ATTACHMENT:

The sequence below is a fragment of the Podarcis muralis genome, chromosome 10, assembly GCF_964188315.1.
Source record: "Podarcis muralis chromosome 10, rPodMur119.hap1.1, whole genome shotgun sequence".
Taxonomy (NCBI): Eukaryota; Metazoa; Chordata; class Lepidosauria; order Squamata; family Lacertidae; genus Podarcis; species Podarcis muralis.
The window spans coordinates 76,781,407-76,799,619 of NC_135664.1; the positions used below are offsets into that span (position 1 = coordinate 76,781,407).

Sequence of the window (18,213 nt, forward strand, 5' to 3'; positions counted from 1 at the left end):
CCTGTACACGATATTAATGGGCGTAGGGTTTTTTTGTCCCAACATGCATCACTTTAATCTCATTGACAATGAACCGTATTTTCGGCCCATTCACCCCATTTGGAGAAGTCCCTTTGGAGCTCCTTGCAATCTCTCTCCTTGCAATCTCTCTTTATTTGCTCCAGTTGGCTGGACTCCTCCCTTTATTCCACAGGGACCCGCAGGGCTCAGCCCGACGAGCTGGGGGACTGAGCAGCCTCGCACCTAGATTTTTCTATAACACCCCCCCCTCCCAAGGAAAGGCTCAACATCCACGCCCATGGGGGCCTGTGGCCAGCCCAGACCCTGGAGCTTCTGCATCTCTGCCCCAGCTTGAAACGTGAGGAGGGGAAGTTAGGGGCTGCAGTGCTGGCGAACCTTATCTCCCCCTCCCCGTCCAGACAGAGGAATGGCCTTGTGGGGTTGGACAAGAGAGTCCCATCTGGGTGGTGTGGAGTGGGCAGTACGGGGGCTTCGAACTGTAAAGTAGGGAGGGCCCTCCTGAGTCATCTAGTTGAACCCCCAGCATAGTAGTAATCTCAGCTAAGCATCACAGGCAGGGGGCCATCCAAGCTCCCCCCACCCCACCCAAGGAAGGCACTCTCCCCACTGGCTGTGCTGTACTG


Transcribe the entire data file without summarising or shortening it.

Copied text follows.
The sequence below is a fragment of the Podarcis muralis genome, chromosome 10, assembly GCF_964188315.1.
Source record: "Podarcis muralis chromosome 10, rPodMur119.hap1.1, whole genome shotgun sequence".
Taxonomy (NCBI): Eukaryota; Metazoa; Chordata; class Lepidosauria; order Squamata; family Lacertidae; genus Podarcis; species Podarcis muralis.
The window spans coordinates 76,781,407-76,799,619 of NC_135664.1; the positions used below are offsets into that span (position 1 = coordinate 76,781,407).

Sequence of the window (18,213 nt, forward strand, 5' to 3'; positions counted from 1 at the left end):
CCTGTACACGATATTAATGGGCGTAGGGTTTTTTTGTCCCAACATGCATCACTTTAATCTCATTGACAATGAACCGTATTTTCGGCCCATTCACCCCATTTGGAGAAGTCCCTTTGGAGCTCCTTGCAATCTCTCTCCTTGCAATCTCTCTTTATTTGCTCCAGTTGGCTGGACTCCTCCCTTTATTCCACAGGGACCCGCAGGGCTCAGCCCGACGAGCTGGGGGACTGAGCAGCCTCGCACCTAGATTTTTCTATAACACCCCCCCCTCCCAAGGAAAGGCTCAACATCCACGCCCATGGGGGCCTGTGGCCAGCCCAGACCCTGGAGCTTCTGCATCTCTGCCCCAGCTTGAAACGTGAGGAGGGGAAGTTAGGGGCTGCAGTGCTGGCGAACCTTATCTCCCCCTCCCCGTCCAGACAGAGGAATGGCCTTGTGGGGTTGGACAAGAGAGTCCCATCTGGGTGGTGTGGAGTGGGCAGTACGGGGGCTTCGAACTGTAAAGTAGGGAGGGCCCTCCTGAGTCATCTAGTTGAACCCCCAGCATAGTAGTAATCTCAGCTAAGCATCACAGGCAGGGGGCCATCCAAGCTCCCCCCACCCCACCCAAGGAAGGCACTCTCCCCACTGGCTGTGCTGTACTG